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Areas in Alabama stay dry while others go wet following Nov. 6 electionscomment (0)

November 15, 2012

By Julie Payne


In addition to voting for the U.S. president and a host of other offices and amendments Nov. 6, some areas of Alabama had an extra question on their ballot: whether or not to legalize alcohol sales. 

Voters in Hartselle and Blount County managed to keep their areas dry, while Randolph County, Rogersville, Boaz and Priceville all voted to go wet.

These were the areas known at press time with wet/dry elections Nov. 6.

Randolph County voted to legalize alcohol sales by almost 800 votes, according to a report by The Anniston Star. 

“It was a very disappointing loss and we campaigned very hard,” said Clayton Scott, director of missions for Randolph Baptist Association, who is also in charge of publicity for Citizens of Truth, a group encouraging Randolph County voters to vote against legalizing alcohol sales. “I went to bed Monday night pretty well confident that we were going to succeed again.” 

Scott believes one problem was that the question was located on the back of the ballot underneath the other amendments and that some voters may have not even paid attention to it. 

Wet opponents in Boaz also battled hard, but the wet votes still prevailed. According to unofficial results reported by the Sand Mountain Reporter, more than 2,800 Boaz residents cast ballots for the referendum, with the wet side winning by 156 votes.

However, some wet opponents have contested the election, said Randall Stoner, director of missions for Marshall Baptist Association. He said some voters feel the issue should not have been placed on the ballot at all. This is because the petition to allow the referendum on the ballot had forged signatures, according to claims from voters cited in the Sand Mountain Reporter. Some Boaz residents have since contacted the attorney general’s office about the controversy to attempt to have the decision overturned, according to a report in the Sand Mountain Reporter. 

The town of Rogersville also voted to go wet. WHNT News 19 reported that election results showed 290 people voted in favor of legalizing alcohol sales while 213 voted against it.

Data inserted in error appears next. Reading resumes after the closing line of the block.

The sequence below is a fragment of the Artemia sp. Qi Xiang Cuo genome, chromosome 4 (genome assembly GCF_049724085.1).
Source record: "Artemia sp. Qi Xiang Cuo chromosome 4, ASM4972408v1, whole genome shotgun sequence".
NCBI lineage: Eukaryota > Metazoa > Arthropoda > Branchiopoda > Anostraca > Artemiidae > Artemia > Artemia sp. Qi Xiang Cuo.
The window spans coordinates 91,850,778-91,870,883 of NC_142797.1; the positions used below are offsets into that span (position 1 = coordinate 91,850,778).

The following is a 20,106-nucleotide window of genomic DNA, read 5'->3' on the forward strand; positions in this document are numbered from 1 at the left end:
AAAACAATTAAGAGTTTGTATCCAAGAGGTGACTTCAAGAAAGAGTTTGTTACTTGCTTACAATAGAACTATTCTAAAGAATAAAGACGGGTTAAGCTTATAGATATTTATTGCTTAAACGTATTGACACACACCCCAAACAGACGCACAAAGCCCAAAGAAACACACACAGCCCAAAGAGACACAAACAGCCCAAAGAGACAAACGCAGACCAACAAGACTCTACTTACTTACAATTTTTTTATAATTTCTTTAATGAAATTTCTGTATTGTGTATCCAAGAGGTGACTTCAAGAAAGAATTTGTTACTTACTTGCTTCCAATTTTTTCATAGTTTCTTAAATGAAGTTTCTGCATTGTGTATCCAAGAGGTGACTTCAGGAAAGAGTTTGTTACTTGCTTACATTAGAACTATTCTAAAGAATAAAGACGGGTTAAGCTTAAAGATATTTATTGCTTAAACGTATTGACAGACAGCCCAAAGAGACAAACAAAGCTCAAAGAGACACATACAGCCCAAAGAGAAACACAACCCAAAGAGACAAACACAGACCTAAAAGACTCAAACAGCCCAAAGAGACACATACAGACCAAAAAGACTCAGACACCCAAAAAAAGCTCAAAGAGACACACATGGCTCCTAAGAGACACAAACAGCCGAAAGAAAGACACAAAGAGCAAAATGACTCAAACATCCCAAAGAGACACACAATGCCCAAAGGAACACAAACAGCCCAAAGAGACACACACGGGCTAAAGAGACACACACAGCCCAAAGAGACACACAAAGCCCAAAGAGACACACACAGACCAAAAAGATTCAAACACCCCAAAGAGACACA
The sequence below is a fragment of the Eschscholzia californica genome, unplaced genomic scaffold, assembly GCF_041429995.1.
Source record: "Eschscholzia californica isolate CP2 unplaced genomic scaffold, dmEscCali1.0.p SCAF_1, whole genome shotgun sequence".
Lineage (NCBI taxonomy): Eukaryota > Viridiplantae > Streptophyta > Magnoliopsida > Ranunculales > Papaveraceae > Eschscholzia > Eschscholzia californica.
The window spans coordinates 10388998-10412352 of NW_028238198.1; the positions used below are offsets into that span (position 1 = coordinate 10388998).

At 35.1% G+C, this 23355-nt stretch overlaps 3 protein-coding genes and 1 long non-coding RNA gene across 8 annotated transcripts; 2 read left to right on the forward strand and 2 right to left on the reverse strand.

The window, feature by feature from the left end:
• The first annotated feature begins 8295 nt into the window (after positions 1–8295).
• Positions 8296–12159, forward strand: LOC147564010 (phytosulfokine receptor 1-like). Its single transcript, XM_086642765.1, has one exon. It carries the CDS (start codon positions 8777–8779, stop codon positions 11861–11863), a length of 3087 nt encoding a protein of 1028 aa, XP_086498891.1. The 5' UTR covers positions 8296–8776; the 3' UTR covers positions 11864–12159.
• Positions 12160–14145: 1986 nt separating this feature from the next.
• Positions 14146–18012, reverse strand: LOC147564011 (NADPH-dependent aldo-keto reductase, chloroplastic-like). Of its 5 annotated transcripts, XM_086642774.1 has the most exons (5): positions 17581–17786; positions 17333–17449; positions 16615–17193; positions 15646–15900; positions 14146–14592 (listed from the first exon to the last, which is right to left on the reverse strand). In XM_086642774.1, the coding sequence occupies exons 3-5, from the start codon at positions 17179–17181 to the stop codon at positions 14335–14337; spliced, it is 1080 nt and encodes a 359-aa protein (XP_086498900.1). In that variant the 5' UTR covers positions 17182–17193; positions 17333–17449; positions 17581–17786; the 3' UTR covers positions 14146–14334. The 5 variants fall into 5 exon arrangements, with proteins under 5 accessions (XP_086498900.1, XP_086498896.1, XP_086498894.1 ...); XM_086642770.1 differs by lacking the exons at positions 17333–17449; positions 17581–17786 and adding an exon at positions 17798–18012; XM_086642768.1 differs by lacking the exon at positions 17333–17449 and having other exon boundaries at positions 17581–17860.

Meanwhile, Hartselle remains Alabama’s largest dry city in the state. According to an al.com news report, the vote there was 3,478 to 3,066. 

Donnell Brown, director of missions for Morgan Baptist Association, said the organization Families for a Safe Hartselle that encouraged voters to “vote no” included people from the area churches. He said the churches in the city worked together months ahead of the vote. “We won the vote [and] I was happy about that,” Brown said. He added that while the margin was “pretty close,” it also was “pretty impressive.” 

Despite the big win for wet opponents in Hartselle the city’s neighbor municipality of Priceville voted to go wet. “We were hoping to win that one, too, but [we are] glad we won this one [in Hartselle],” Brown noted. 

He said he is thankful that churches across denominational lines worked together for a common goal, and he is pleased that it was a “collective effort” of folks working together.

Blount County wet opponents also had something to celebrate with 11,587 “no” votes to 11,427 “yes” votes, according to an al.com report that noted the county website had reported 27 of its 28 precincts.

This was the second time in four years the wet/dry issue has come up for a vote in Blount County. In 2008 those advocating to go wet in the county were defeated by a percentage margin of 60–40. This time around it was different, with less than 200 votes separating the two sides. But despite the narrow victory, wet opponents like the 501(c)(4) group Keep Blount County Special were elated at the outcome. 

“It was a very close vote and we knew it would be a close vote,” said Larry Gipson, pastor of First Baptist Church, Oneonta, and chairman of Keep Blount County Special. 

“We are excited … about the fact it (the measure) failed,” he added, noting that one future goal will be to work with Alabama Citizens Action Program to educate area students about the dangers of alcohol. 

“We will continue to do what we feel led to do and stand on our convictions,” Gipson concluded.

In related news, voters in Dallas County legalized Sunday alcohol sales. According to the Selma Times-Journal, just over 65 percent of votes were cast in support of the Sunday sales. 

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